October 31, 2006

Quick Historical Note: For all you sleuths!


Today, in 1887, the first Sherlock Holmes collection was published: The Adventures of Sherlock Holmes.

Basil Rathbone starred in a film adaptation.


I should run out and find a pipe and a deerstalker.

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Sort of a review

The nanny is on her way out -- tomorrow is her last day with us. I have no intention of telling her that she is leaving on my birthday. Why give her the satisfaction?

She abbreviated her notice period. That was very uncool. I asked her, "You are not working out your contract, you are not working out your full notice period, when the Viking Bride and I have been nothing but kind to you, even offering to assist you in returning to college, how is this honorable behavior?" She replied that she was leaving us with a totally clear conscience. I told her, "That simply means you are not very self-reflective." It ain't ending on a nice note, I'll tell you. At least, not from my perspective.

The Mother of Viking Bride has flown in to visit and otherwise be of assistance. That's nice. Super nice, actually.

The new nanny will begin on Monday.

* * *

In the meantime, thanks to the nanny shenanigans, the Viking Bride and I have begun the maybe-she-should-stay-home-with-the-kids conversation. She'd like to and I would like her to. It may be a question of how we can make it work financially as her salary is quite nice and we have all grown used to regular meals. Still, this question has been in the forefront of our discussions of late. Hopefully, by the summer, we will have sorted all of our thoughts out about it and be in a position to implement a decision, assuming we decide that she will leave work.

In that regard, I gather that I am going to be made partner at my firm. That will ease things somewhat but only somewhat. At least, it will be enough for us to think about how to move forward.

* * *

This weekend I attended my 20th high school reunion. It was somewhere between amusing and odd and sad. As an officer of the Alumni Association, I had to lead the Annual Meeting of the Alumni Association. At least turnout was nice and low due to the inclement weather. Turnout for our reunion was high; some 40 out of 90 showed up. We have a cohesive class.

Still, getting together after a 20 year gap was strange. We left as children, we have returned as adults with our own children. We left looking to conquer the world, we returned as lawyers and doctors and hedge fund managers; teachers and Marine Corps officers and stay at home moms; and, at least one of us did not return at all -- leukemia.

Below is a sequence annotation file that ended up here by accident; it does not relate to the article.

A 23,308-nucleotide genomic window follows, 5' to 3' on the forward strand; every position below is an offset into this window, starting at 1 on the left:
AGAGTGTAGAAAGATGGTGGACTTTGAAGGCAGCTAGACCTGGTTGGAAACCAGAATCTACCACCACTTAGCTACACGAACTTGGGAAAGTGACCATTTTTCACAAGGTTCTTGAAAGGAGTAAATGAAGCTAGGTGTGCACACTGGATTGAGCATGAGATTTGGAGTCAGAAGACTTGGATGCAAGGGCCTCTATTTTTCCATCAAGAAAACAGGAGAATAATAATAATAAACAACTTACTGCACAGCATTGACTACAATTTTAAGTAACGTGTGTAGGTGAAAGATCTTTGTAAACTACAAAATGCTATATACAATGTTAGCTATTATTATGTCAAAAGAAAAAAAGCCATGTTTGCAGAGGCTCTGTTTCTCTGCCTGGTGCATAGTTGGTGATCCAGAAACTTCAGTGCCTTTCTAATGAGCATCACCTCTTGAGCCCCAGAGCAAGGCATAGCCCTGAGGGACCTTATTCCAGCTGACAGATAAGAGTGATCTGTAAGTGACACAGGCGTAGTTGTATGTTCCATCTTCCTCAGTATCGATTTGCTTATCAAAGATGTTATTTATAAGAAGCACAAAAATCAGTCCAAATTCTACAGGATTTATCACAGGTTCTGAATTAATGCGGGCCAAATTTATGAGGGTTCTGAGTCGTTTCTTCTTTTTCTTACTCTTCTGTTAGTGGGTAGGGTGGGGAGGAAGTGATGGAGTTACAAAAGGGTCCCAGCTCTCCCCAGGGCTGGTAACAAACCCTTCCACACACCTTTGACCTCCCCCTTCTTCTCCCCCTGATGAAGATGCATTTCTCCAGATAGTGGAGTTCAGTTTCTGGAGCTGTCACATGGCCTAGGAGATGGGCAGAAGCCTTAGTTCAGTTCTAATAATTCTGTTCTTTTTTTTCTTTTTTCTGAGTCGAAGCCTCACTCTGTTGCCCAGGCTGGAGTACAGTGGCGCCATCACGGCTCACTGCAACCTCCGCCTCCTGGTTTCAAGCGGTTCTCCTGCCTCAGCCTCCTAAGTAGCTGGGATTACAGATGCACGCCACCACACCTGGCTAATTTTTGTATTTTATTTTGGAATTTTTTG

I wonder what the next twenty has in store for us?

* * *

The nation is in good hands, going forward. That is my assessment after spending an evening with the 20 top ranking cadets from this year's senior class from West Point. I am involved with the Military Academy and help the cadets prepare for Rhodes and Marshall scholarship interviews. These are an impressive and articulate group of kids; born two years before I graduated from high school (see above). I felt old at the conclusion of the event but at least no one offered to help me to the elevator or asked if I needed assistance finding my walker. There must still be something very good about this nation if we are able to attract the best and the brightest into her service.

* * *

In the midst of all this craziness, my mother has received a bit of bad news -- pre-malignant breast cancer, kind of a pre-cancer diagnoses. The lump will be removed on Friday. I am not worried in the slightest; possessed of an unshakeable belief that this will amount to no more than an inconvenience. She, however, is a basket case and reminded all the time of the death of her mother who died from breast cancer. I am concerned for her and sad that she is so upset but I absolutely refuse to consider any other possible resolution other than a complete and total success.

* * *

I hope you all have a lovely Halloween. I will be out early to take little ones out to beg for candy.

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Who could be so considerate?

There I was, walking up 41st street, when I noticed a bunch (or would it be a gaggle?) of puffers (yes, certainly gaggle as puffer is closer to puffin which is rather closer to bird so within spitting distance (yes, I know, vivid) of geese so clearly a gaggle of puffers) all busy smoking away outside in their shirtsleeves, not a jacket among them, sheltered on three sides from the wind, warmed by a ferocious heater suspended from the ceiling. Who, I wondered, would be so beneficent as to gift smokers, detested by most landlords for cluttering the doorways and littering the sidewalks, with an outdoor heating source? Who could this prince among landlords be? Ah, yes. Of course. I was walking past the Philip Morris headquarters. Someone with a vested interest in making smoking comfortable.

I wonder, idly, what their health insurance premiums are like at MO (now: Altria)? Think Altria pays more? I would hope so.